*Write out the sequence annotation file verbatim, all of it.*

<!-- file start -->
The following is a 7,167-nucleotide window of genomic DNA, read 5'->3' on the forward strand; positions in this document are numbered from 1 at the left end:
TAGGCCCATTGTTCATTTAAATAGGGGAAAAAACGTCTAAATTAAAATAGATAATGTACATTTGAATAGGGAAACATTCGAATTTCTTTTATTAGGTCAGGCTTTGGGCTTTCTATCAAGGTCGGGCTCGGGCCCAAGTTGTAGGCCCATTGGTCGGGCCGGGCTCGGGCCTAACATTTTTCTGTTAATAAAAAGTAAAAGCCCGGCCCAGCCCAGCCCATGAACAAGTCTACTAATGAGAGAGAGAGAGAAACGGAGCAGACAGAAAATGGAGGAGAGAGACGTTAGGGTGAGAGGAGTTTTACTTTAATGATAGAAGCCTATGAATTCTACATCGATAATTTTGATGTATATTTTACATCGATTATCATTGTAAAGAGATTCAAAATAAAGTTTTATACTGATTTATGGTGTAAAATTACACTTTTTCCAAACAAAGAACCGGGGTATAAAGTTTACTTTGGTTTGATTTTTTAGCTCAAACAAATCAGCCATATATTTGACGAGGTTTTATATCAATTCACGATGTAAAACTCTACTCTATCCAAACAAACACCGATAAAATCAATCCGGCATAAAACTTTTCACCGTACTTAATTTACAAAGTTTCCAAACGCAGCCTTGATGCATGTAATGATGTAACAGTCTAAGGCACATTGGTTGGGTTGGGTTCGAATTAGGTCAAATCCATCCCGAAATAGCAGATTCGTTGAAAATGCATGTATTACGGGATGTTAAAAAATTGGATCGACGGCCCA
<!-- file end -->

The following is a 7,167-nucleotide window of genomic DNA, read 5'->3' on the forward strand; positions in this document are numbered from 1 at the left end:
TAGGCCCATTGTTCATTTAAATAGGGGAAAAAACGTCTAAATTAAAATAGATAATGTACATTTGAATAGGGAAACATTCGAATTTCTTTTATTAGGTCAGGCTTTGGGCTTTCTATCAAGGTCGGGCTCGGGCCCAAGTTGTAGGCCCATTGGTCGGGCCGGGCTCGGGCCTAACATTTTTCTGTTAATAAAAAGTAAAAGCCCGGCCCAGCCCAGCCCATGAACAAGTCTACTAATGAGAGAGAGAGAGAAACGGAGCAGACAGAAAATGGAGGAGAGAGACGTTAGGGTGAGAGGAGTTTTACTTTAATGATAGAAGCCTATGAATTCTACATCGATAATTTTGATGTATATTTTACATCGATTATCATTGTAAAGAGATTCAAAATAAAGTTTTATACTGATTTATGGTGTAAAATTACACTTTTTCCAAACAAAGAACCGGGGTATAAAGTTTACTTTGGTTTGATTTTTTAGCTCAAACAAATCAGCCATATATTTGACGAGGTTTTATATCAATTCACGATGTAAAACTCTACTCTATCCAAACAAACACCGATAAAATCAATCCGGCATAAAACTTTTCACCGTACTTAATTTACAAAGTTTCCAAACGCAGCCTTGATGCATGTAATGATGTAACAGTCTAAGGCACATTGGTTGGGTTGGGTTCGAATTAGGTCAAATCCATCCCGAAATAGCAGATTCGTTGAAAATGCATGTATTACGGGATGTTAAAAAATTGGATCGACGGCCCA